Axford studies paleolimnology, which covers lake sediments and past lake environments, a concentration similar to Berke. She has made several treks to Greenland, where she takes samples from glacial lakes to learn about the past. As she reconstructs past melting speeds, something becomes startlingly clear: The glaciers are melting much faster than ever before.

It’s one thing to read that sentence, and another to see it happen. “They have had some personal experience witnessing changes in landscapes in which they’ve been doing their science,” Manning said. “So watching a glacier retreat, or watching an ice shelf collapse, or watching an ecosystem rapidly change unexpectedly, or watching coral reefs die — they have more of that firsthand experience than laypeople do.”

Yarrow Axford and her team on a coring raft in Greenland. The equipment shown is used to obtain samples from the bottoms of glacial lakes. Credit: Alex P Taylor

Witnessing the data playing out in real life can be traumatic, but Axford understands why so many people don’t feel the same sense of urgency she does. “One of the problems is, an awful lot of the impacts are way in the future,” she said. “We are seeing the impacts of climate change already, but it’s only going to get worse, and a lot of the worst impacts won’t affect us, or even our children, but generations beyond that. So, how do you really prioritize that above dealing with something like a war that’s happening in the present day to the present generation?”

Skeptical members of the public reflect that idea. Only 33 percent of Americans feel a “great deal” of worry about climate change, according to a 2016 Gallup poll. Forty percent of those surveyed said they worried “very little” or “not at all” about climate change.

Troy Lundstedt, a student studying construction engineering at Iowa State University in Ames, believes that humans are contributing to the rising temperatures, but thinks there are much bigger problems in the world. “I’m more worried about my home being vaporized by nuclear weapons, or about poverty and disease, because it affects us more in the short run,” he said.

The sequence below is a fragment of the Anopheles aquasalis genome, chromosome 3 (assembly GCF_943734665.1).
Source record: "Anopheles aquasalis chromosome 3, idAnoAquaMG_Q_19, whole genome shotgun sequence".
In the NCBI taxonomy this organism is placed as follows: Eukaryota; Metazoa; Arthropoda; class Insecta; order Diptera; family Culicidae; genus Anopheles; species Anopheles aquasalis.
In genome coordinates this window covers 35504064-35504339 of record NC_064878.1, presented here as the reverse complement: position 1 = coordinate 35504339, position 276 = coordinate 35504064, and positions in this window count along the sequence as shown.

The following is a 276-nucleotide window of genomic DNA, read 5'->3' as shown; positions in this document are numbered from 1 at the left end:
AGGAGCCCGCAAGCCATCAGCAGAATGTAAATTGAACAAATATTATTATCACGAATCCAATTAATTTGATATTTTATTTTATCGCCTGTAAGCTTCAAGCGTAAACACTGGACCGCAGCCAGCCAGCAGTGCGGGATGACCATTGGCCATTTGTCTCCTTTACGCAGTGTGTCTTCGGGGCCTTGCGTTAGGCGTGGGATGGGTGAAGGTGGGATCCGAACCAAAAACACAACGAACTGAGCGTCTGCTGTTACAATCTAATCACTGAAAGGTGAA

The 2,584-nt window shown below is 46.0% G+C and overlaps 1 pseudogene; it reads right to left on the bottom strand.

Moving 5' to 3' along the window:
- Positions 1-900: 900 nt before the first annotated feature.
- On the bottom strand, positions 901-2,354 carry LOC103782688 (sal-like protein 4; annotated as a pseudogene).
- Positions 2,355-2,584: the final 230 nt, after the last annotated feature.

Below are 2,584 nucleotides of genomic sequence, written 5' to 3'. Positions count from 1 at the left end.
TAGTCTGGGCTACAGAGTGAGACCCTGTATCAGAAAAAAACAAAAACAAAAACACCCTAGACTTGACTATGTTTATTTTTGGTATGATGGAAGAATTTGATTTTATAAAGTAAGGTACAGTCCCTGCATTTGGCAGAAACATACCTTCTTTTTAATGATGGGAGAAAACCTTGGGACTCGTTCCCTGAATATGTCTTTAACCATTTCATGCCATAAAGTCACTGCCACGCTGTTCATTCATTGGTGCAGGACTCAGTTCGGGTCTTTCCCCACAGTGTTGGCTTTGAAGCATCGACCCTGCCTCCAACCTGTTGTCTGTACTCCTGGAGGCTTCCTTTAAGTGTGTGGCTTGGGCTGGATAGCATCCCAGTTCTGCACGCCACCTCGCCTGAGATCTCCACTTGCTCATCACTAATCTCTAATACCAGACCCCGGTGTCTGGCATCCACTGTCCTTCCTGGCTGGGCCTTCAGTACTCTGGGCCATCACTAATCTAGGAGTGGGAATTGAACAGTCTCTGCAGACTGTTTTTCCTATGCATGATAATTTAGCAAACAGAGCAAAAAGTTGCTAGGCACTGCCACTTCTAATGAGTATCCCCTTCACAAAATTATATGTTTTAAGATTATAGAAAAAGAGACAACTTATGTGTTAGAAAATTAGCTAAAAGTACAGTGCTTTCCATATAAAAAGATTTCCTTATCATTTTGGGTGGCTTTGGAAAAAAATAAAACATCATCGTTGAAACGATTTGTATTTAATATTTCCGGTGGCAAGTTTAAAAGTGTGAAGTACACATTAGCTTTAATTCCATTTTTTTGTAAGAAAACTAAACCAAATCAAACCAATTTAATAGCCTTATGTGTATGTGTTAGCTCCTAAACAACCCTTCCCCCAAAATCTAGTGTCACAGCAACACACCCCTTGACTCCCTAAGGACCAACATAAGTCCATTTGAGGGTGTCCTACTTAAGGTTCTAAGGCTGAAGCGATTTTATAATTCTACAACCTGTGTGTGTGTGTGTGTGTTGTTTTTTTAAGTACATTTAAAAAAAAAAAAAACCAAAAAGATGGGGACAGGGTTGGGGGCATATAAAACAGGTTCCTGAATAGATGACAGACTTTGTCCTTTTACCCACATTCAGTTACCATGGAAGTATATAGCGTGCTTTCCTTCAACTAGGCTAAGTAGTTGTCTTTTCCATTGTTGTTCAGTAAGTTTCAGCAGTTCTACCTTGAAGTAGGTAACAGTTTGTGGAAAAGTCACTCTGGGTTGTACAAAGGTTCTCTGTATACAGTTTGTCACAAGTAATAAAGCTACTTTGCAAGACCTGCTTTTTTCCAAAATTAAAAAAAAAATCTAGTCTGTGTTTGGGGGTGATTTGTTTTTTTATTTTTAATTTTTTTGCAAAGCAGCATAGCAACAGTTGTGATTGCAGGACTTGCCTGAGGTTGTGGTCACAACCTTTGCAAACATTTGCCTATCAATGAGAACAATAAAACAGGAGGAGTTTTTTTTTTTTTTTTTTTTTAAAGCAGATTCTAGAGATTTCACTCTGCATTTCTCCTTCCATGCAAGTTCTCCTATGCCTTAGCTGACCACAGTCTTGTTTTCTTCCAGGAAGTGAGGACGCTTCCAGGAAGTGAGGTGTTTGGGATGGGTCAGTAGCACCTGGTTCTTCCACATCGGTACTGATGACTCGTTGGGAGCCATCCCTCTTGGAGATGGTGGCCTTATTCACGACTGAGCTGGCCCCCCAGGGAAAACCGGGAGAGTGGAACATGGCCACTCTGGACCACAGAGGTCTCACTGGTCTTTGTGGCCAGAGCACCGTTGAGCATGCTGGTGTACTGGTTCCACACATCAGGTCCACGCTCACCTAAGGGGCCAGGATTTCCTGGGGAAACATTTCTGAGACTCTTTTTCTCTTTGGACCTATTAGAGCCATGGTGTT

His attitude is understandable. The Midwest is fairly insulated from the more widely recognized effects of climate change, like sea level rise and melting ice caps. Sure, there’s been a spike in extreme weather, and February was warmer than average, but for a skeptic, that doesn’t necessarily prove that global warming is happening. “Depending on your ideology, you interpret your experiences differently,” Manning said. “If you already think climate change is a problem and you get an extreme rainstorm, you think ‘yup, that was a climate change fueled rainstorm.’ If the rainstorm happens and you tend to endorse a conservative ideology, you’re less open to this being climate change.”

Even if a person does believe in climate change, the lack of personal experience makes it easy to ignore. “When climate change is an abstract, intellectual thing that you’ve only read about, and you’ve never seen it in person, it never attains that physiological jolt,” Manning said. “That’s why you also see all the people who say they’re concerned about climate change not actually taking much action to do anything about it.”

Public indifference gets exhausting for climate scientists. “It does, on some level, feel like pushing the boulder uphill perpetually,” Axford said.

But the recent presidential administration change is causing its own added layer of worry. While President Trump himself has been unclear about his views, his chief of staff Reince Priebus recently told Fox News that Trump’s “default position” is that “most of it is a bunch of bunk.”

Many of Trump’s decisions since taking office seem to reflect that ideology. He chose a climate change skeptic, Scott Pruitt, to lead the Environmental Protection Agency. His budget proposal removed $100 million in funding for the EPA’s climate studies. Just days after taking office, Trump signed an executive order removing restrictions on power plant emissions set in place by former President Barack Obama.

When Trump was elected, Axford vowed to give him and his administration a chance, and she still notes that he hasn’t been in power long. “But I will say, they have appointed so many very vocal climate deniers that I think their message about climate change is pretty loud and clear,” she said.

There are no commercial flights from the U.S. to Greenland, so Axford’s expeditions are made possible by the U.S. NSF and the U.S. Air National Guard. Behind Axford is a plane that took her and her team to Kangerlussuaq, Greenland in 2009.

A hostile presidency could limit the amount of work Axford can do, especially because she relies on the government to help her get to her research sites. Military aircrafts fly her and her research team out to Greenland — the country isn’t exactly accessible by car.